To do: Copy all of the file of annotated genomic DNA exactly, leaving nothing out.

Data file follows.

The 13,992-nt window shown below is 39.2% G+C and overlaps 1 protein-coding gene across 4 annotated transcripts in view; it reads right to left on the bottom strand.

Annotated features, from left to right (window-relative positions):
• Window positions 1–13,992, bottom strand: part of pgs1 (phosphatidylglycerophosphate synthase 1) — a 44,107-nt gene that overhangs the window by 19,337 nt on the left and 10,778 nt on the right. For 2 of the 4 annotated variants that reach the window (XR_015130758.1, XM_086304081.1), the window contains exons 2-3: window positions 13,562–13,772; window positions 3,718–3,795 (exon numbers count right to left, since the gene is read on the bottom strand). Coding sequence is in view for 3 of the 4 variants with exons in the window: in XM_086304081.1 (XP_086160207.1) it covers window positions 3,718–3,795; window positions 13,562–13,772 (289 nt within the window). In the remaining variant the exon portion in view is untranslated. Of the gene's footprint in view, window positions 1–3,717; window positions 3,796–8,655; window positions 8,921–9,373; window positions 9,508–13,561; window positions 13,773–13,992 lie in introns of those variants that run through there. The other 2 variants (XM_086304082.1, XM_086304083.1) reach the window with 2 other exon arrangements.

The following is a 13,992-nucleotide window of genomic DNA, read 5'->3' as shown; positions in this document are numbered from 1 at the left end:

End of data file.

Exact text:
The 13,992-nt window shown below is 39.2% G+C and overlaps 1 protein-coding gene across 4 annotated transcripts in view; it reads right to left on the bottom strand.

Annotated features, from left to right (window-relative positions):
• Window positions 1–13,992, bottom strand: part of pgs1 (phosphatidylglycerophosphate synthase 1) — a 44,107-nt gene that overhangs the window by 19,337 nt on the left and 10,778 nt on the right. For 2 of the 4 annotated variants that reach the window (XR_015130758.1, XM_086304081.1), the window contains exons 2-3: window positions 13,562–13,772; window positions 3,718–3,795 (exon numbers count right to left, since the gene is read on the bottom strand). Coding sequence is in view for 3 of the 4 variants with exons in the window: in XM_086304081.1 (XP_086160207.1) it covers window positions 3,718–3,795; window positions 13,562–13,772 (289 nt within the window). In the remaining variant the exon portion in view is untranslated. Of the gene's footprint in view, window positions 1–3,717; window positions 3,796–8,655; window positions 8,921–9,373; window positions 9,508–13,561; window positions 13,773–13,992 lie in introns of those variants that run through there. The other 2 variants (XM_086304082.1, XM_086304083.1) reach the window with 2 other exon arrangements.

The following is a 13,992-nucleotide window of genomic DNA, read 5'->3' as shown; positions in this document are numbered from 1 at the left end: